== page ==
What are ketones?
Ketones are chemicals which appear in the blood and urine when body fat is used for energy. Fat is burned by the body when there is not enough insulin to allow sugar to be burned for energy. Ketones also are formed when not enough food has been eaten to provide the energy the body needs.
Why do I need to test my child for ketones?
Ketone testing is very important because ketones can build up in the body and result in an emergency condition called ketoacidosis. Ketoacidosis is a serious, life-threatening complication of high blood sugar and must be treated immediately. Ketoacidosis is the number one reason for hospitalizing children with known diabetes in the U.S.
Families are usually taught how to do the urine ketone test on the first day their child has been diagnosed with diabetes. They may later switch to doing blood ketone checks. Frequent ketone tests are important in the first few days after diagnosis to check if enough insulin is being given to turn off ketone production.
When should I test for ketones?
A method of testing for ketones must be kept in the home (and taken on trips) at all times.
Ketones must always be checked if your child:
- has high blood sugar above 240 mg/dl (13.3 mmol/L) after fasting
- has high blood sugar above 300 mg/dl (16.6 mmol/L) during the day
- feels sick or nauseated (especially if he vomits, even once). If the child is sick, ketones can be present even when the sugar is not high.
Children who have been recently diagnosed with diabetes usually need to check ketones twice a day (or more often if the test is positive). After the first or second week, if all ketone checks are negative, you can stop routine testing of ketones.
Children who take only 1 insulin injection per day should do a routine morning ketone test to check if their insulin is lasting a full 24 hours. Ketones will usually be present in the morning if an insulin injection is needed in the evening. If the morning blood sugars vary between very high and very low values, check the ketone level in the morning. Morning ketones can be a sign of a low blood sugar during the night followed by rebounding or bouncing back to a normal or high level by morning.
How do I test for ketones?
You can check for ketones in the urine or in the blood. Some health insurance companies do not pay for blood ketone strips. In this case, make sure that the urine ketone tests get done. Always record the result of the ketone test in a notebook.
To check for urine ketones you can use urine test strips. The strips are only good for about 6 months once the bottle of strips is opened. There are some strips that come individually foil-wrapped that will last 2 to 3 years. Ask your pharmacist about types of ketone strips available.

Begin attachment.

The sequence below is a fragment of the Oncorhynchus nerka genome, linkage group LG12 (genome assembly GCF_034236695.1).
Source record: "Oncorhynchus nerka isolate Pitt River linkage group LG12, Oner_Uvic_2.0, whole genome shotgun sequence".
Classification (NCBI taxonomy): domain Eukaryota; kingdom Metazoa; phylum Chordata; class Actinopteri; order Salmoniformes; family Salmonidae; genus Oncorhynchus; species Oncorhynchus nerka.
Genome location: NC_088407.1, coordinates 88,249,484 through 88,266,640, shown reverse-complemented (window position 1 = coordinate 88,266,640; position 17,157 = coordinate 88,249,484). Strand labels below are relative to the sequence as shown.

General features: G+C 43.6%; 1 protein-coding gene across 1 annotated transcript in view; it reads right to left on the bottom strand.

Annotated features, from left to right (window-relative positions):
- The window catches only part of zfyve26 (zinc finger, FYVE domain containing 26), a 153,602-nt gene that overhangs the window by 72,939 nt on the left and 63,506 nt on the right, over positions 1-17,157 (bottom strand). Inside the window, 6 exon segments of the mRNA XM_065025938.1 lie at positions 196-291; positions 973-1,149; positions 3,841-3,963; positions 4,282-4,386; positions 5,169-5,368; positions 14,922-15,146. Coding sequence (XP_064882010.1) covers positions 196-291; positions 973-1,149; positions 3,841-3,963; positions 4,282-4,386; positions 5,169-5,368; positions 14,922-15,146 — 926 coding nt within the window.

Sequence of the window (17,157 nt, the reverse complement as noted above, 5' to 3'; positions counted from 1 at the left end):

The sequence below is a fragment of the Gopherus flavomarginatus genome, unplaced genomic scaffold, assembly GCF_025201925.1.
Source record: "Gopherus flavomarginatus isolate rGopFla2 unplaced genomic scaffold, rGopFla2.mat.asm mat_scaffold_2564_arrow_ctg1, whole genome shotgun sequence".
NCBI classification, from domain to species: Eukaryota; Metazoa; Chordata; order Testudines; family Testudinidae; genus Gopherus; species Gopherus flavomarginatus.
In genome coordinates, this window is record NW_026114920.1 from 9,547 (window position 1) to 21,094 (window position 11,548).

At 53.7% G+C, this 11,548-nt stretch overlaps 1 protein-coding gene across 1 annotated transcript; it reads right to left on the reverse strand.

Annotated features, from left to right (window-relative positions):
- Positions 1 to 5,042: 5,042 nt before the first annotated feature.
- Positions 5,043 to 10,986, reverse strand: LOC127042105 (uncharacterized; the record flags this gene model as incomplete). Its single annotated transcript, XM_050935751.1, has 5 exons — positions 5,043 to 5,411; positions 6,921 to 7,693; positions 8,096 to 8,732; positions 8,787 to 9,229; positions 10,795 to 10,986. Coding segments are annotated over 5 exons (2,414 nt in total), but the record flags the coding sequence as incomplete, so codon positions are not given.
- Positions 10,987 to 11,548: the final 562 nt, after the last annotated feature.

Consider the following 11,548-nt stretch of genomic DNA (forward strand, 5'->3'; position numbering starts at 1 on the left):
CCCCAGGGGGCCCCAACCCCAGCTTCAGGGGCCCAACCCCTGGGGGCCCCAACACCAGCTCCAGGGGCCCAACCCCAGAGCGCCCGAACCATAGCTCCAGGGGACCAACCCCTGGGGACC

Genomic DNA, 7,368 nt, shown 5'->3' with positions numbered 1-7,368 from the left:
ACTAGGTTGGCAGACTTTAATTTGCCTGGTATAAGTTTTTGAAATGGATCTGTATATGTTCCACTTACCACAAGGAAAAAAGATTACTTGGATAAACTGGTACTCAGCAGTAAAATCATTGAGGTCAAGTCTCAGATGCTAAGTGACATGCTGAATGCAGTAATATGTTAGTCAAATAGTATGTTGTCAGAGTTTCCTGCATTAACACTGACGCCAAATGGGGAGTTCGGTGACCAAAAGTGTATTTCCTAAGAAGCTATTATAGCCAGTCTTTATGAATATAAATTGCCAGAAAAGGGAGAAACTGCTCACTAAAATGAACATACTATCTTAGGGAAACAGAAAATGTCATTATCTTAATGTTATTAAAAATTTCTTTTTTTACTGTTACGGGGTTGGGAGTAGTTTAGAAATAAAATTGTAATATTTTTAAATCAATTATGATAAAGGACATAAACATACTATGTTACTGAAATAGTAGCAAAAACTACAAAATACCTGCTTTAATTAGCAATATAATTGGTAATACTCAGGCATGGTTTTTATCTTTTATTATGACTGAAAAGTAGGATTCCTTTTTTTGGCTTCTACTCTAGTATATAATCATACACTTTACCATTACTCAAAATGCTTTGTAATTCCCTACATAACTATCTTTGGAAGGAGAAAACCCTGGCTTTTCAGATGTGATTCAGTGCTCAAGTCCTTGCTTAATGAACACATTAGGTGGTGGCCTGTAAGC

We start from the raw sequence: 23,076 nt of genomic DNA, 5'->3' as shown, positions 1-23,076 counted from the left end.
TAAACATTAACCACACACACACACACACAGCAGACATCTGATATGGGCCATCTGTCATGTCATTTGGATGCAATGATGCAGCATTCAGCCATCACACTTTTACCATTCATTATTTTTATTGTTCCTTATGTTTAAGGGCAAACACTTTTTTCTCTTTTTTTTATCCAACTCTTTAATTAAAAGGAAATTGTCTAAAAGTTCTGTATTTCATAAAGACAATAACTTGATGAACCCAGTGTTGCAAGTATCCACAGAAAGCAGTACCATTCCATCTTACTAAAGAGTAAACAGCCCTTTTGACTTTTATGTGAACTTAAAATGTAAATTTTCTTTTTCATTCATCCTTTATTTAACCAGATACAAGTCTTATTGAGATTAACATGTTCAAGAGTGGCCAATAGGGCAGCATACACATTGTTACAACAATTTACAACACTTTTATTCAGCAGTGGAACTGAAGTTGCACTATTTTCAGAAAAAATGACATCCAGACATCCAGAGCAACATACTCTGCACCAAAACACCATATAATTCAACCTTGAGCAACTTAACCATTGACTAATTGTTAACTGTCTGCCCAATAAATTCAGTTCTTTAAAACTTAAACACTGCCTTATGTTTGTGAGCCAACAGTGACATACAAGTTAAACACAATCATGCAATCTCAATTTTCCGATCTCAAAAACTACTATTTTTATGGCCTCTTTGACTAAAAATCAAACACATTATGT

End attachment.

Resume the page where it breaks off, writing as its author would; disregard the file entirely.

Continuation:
If your child is not yet toilet trained, it is usually best to press a test strip firmly against the wet diaper. It is also possible to place a cotton ball in the diaper near the urinary opening. Drops of urine can then be squeezed from the cotton ball.
Follow the package directions for testing carefully. Urine ketone tests must be timed exactly using a watch or clock with a second hand. Have 2 people time and read the strip. This prevents errors due to color blindness or other factors.
To check for ketones in the blood you use a meter (such as the Precision Xtra meter) and blood ketone strips. The blood ketone measurement gives you the value at that moment. The urine ketones may reflect levels from a few hours earlier. For older children, the blood ketone test is often preferred. Your provider can show you how to use the meter to measure blood ketones.
Tests for checking ketones are available at your local pharmacy.
When should I call my child’s healthcare provider?
Call your diabetes care provider IMMEDIATLY (day or night) if:
- the urine ketone test result shows medium or large urine ketones
- the blood ketone test is greater than 1.0 mmol/L.
Tell the person answering the phone that the call is urgent.
Your provider will probably have your child take extra insulin to help make the ketones disappear. If the ketones are not detected early, particularly during illness, they will build up in the body and your child will get ketoacidosis. If you detect ketones early and treat with extra Humalog, NovoLog, or Apidra insulin, it can prevent hospitalizations for ketoacidosis.
Call your diabetes care provider during office hours if:
- You are concerned about the test result.
- You have other questions or concerns.
Abstracted from the book, “Understanding Diabetes,” 11th Edition, by H. Peter Chase, MD (available by calling 1-800-695-2873). Published by RelayHealth.
Last modified: 2010-05-21
Last reviewed: 2010-05-11 This content is reviewed periodically and is subject to change as new health information becomes available. The information is intended to inform and educate and is not a replacement for medical evaluation, advice, diagnosis or treatment by a healthcare professional. References
Pediatric Advisor 2011.4 Index
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